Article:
3 Replies Latest reply: Jun 26, 2010 8:27 AM by Stefan Bäckstrand RSS

    High Page Faults per Second

    Brent Nichol

      Using performance monitor on the server containing qlikview Server, I'm seeing spikes in the Page Faults per second. The system is averaging 1500 with small spikes of 6000 - 10000, but when the number spikes to 60,000, RAM in use jumps to 100%. I presume this are linked, but I'm not sure if one is causing the other.

      Are these values normal?

      Is there anything I can do to combat this situation?

      Pertinent Info: Windows Server 2008, Dual core 3GHz Xeon processor, 34 GB RAM, QVS v9 SR4

      Any suggestions would be appreciated,


        • High Page Faults per Second

          Optimize qv apps or buy additional ram, regards

          • High Page Faults per Second
            Stefan Bäckstrand

            The Page Fault count should be watched at with carefulness. All systems have (Soft) Page Faults, which is basically when referenced memory pages have been moved from one place in memory to another, whereas Hard Page Faults are when referenced memory pages have been moved from physical memory to virtual (swapped to page file) - those are the ones that will cause real performance problems.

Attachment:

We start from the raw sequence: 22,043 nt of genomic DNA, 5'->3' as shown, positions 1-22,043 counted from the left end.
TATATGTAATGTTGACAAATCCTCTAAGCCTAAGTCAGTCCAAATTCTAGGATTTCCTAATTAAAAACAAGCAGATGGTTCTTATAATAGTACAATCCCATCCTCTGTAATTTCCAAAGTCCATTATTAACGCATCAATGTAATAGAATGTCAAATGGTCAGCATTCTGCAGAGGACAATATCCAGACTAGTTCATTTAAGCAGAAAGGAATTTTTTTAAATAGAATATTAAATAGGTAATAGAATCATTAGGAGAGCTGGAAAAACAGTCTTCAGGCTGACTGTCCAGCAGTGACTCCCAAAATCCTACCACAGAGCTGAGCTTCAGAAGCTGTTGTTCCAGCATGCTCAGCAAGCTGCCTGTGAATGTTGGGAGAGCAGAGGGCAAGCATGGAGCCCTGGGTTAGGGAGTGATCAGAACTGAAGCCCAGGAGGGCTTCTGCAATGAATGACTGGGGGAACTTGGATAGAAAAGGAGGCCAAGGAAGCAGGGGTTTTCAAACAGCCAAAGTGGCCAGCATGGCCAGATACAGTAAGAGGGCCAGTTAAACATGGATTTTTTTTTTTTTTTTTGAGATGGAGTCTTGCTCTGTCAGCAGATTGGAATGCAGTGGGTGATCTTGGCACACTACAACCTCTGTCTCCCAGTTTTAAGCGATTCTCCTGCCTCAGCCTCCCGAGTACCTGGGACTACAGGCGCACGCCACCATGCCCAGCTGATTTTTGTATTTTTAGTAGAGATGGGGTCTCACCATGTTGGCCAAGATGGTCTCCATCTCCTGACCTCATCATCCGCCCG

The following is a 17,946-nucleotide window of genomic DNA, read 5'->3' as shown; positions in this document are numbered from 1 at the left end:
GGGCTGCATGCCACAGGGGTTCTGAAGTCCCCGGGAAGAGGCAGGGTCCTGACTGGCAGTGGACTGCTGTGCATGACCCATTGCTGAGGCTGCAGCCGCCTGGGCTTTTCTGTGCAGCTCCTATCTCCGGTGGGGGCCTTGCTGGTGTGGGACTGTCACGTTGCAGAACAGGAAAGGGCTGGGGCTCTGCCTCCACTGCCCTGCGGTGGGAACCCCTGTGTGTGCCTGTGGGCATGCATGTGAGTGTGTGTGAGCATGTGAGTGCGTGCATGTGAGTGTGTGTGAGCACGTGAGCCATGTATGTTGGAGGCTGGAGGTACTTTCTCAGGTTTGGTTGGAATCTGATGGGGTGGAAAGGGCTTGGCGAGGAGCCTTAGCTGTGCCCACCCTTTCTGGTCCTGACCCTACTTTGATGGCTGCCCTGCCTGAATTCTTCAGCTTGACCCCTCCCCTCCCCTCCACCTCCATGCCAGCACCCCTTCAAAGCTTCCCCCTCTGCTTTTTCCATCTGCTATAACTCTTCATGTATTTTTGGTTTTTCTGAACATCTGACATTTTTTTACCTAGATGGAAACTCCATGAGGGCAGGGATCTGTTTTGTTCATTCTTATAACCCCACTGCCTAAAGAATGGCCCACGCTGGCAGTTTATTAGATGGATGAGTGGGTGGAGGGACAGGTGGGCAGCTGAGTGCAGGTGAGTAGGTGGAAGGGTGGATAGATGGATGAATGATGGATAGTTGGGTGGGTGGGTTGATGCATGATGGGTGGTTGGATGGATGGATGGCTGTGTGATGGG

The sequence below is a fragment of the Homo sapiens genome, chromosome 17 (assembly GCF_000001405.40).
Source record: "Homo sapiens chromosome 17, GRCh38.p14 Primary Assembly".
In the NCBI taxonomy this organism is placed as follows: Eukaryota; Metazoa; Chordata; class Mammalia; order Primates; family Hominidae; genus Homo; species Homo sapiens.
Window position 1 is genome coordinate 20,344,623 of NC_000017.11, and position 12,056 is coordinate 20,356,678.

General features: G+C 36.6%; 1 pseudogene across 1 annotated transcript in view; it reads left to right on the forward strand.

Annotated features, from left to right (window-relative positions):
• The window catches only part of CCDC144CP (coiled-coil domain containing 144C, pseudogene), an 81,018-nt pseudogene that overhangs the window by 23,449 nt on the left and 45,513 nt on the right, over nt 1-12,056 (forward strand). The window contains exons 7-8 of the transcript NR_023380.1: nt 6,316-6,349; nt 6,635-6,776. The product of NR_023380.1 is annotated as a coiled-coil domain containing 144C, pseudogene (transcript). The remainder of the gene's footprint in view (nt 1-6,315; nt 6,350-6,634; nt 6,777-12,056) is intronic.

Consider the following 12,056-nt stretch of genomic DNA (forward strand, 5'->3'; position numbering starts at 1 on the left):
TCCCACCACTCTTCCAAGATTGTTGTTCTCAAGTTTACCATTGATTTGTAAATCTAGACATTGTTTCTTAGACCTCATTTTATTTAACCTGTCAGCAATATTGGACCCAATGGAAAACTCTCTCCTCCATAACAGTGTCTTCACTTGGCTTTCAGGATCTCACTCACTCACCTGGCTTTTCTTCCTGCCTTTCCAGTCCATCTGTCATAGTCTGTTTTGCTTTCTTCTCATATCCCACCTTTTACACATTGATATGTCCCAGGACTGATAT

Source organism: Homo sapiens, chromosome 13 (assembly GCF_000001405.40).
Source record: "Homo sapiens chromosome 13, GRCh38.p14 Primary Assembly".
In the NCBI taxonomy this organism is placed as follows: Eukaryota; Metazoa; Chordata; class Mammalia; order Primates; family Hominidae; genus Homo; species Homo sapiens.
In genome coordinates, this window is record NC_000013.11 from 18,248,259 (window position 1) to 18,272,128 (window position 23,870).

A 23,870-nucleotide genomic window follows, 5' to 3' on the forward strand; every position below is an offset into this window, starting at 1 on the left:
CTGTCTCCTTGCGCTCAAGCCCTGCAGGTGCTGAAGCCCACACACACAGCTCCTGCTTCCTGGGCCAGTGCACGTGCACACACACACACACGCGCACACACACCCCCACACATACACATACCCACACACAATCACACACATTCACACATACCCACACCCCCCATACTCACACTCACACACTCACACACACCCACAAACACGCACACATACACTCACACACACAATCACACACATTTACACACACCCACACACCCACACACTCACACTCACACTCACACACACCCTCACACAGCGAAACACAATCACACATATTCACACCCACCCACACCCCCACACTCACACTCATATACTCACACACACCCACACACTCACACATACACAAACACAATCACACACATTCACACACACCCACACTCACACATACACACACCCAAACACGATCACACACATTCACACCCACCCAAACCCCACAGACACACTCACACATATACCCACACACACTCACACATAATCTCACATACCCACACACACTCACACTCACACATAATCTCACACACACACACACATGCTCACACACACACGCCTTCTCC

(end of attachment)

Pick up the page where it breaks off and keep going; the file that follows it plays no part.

Looking at the Page Faults on it's own is quite useless, and misleading, since it's value include both Soft and Hard Page Faults. To set the apart, you will have to look at the Page Inputs/sec meter, which measures the rate at which pages are read from disk (page file) to resolve Hard Page Faults.

            Anyways, I wouldn't be surprised if a QVS system have a somewhat high count of (Soft) Page Faults - but it's not always a problem. What you need to be aware of is the hard ones, and especially if your memory usage are nearing the QVS Working set limit values (default 70/90%) - that is, when available physical memory is low.

            It might be that Windows Server 2008 have other names for these counters (I can't remember them right now), but what you need is probably always under the Memory performance object.